Aspartame. Saccharin. Sucralose.
What do these three names have in common?They are artificial sweeteners and have attracted quite a crowd of controversy since their birth. Are these non-nutrtive sweeteners safe and what are the long-term effects? What happens if I drink that diet coke everyday? Let’s find out …
In short, Aspartame was developed in 1965 when a scientist studying new treatments for gastric ulcers accidentally licked a sweet compound off his hand that had been ejected from his experiment. Thus, Aspartame was born. 200 times sweeter than sucrose (table sugar) and marketed as Equal or NutraSweet, aspartame was approved by the FDA in 1981 as a table top sweetener and in 1996 as safe for all purposes. Are you eating some sugar-free candy, sipping some sweet diet soda or chewing gum right now? Chances are you may be consuming aspartame or another type of non-nutritive sweetener.
Ok, but how does this effect me?
According to the American Dietetic Association (ADA), aspartame consumption is not associated with adverse effects in the general population. To reach this conclusion, they evaluated numerous studies and developed conclusions based on the scientific evidence.
In terms of weight loss, according to the ADA, aspartame does not affect appetite or food consumption. Thus, consuming calorie free beverages (such as diet coke) in place of sugar-sweetened beverages (regular coke) is a potential calorie saver. So what they are saying is that the consumption of artificial sweeteners (Splenda, NutraSweet, equal, etc) does not cause a person to eat other food in order make up for the lost calories from the “calorie free, artificially sweetened” food item or beverage. You follow? While supporting evidence is strong for it to be generally considered as safe, the evidence is limited for whether or not non-nutrative sweeteners may or may not cause a person to find their lost calories elsewhere. With limited evidence, I find this last statement to be non-conclusive and further research needs to be conducted.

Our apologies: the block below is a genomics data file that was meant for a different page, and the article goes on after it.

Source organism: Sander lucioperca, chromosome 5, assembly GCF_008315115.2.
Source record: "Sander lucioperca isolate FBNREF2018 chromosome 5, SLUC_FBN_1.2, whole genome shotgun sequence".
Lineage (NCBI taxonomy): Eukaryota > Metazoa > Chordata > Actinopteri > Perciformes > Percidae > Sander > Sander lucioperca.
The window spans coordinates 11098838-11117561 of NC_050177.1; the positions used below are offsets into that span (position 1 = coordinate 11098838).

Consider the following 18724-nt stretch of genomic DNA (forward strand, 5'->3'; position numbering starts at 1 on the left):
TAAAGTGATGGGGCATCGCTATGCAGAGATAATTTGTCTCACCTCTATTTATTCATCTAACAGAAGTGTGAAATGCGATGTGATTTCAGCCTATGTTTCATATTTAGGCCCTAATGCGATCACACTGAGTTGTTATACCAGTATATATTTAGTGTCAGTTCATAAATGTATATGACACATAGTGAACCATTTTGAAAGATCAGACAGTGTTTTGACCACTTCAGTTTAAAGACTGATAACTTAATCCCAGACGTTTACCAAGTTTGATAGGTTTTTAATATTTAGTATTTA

I recently came across a study published in 2008, entitled “The Potential Toxicity of Artificial Sweeteners” that offers up some good information and gives us a second opinion on the matter. Let’s take a look at some of the more common artificial sweeteners highlighted in this study and their effects:*
So we see the short-term (acute) effects and long-term (chronic) effects. What can we gather from this chart? I’m thinking some good ole gastrointestinal distress! – or a gassy gut if you will, mixed in with some nausea and diarrhea. Doesn’t that sound fun? I didn’t think so either. In my opinion I find there are enough things out there to cause bloating and if I can’t avoid artificial sweeteners to avoid these unpleasant side affects, I think I will! It is important to keep in mind not everyone will experience these symptoms. Is it worth checking into how your body reacts? Think about it.
In conclusion, these sweeteners are approved by the FDA as “safe” yet studies show various symptoms associated with consumption of these artificial sweeteners that may cause discomfort or illness.
Where do natural sweeteners such as Stevia fit in you ask?
Good question. I recently had the opportunity to taste a Stevia leaf. I personally can not stand the taste. It tasted like chemical sweetness that grew slowly with strength in my mouth. What can I say, I am partial to honey anyway. The stevia plant, sometimes marketed as “Truvia, Only Sweet, PureVia, Reb-A, Rebiana, or Sweet Leaf” is 300 times sweeter than table sugar. In 1995, stevia was approved by the FDA as a dietary supplements and in 2008 as a food additive.
The Bottom Line: These items are FDA approved yet may cause some side effects.
I am a big fan of eating organic and eating from the earth, and by earth, I mean things that are natural. Things that were originally found on earth the way nature intended and not altered in a lab. For persons who experience altered or impaired blood glucose control, the benefits of non-nutritive sweeteners may out weigh the risk. For the general adult population, I believe in eating foods in proper proportions to promote satiety (feelings of satisfaction and fullness) and balanced eating, which may include natural sugar or raw honey. Evidence is somewhat lacking for artificial sweeteners and by consuming natural foods in balanced proportions, artificial sweeteners could be one less thing to worry about.
Do you consume artificial sweeteners? Have you ever noticed any side effects?
Thanks for stopping by!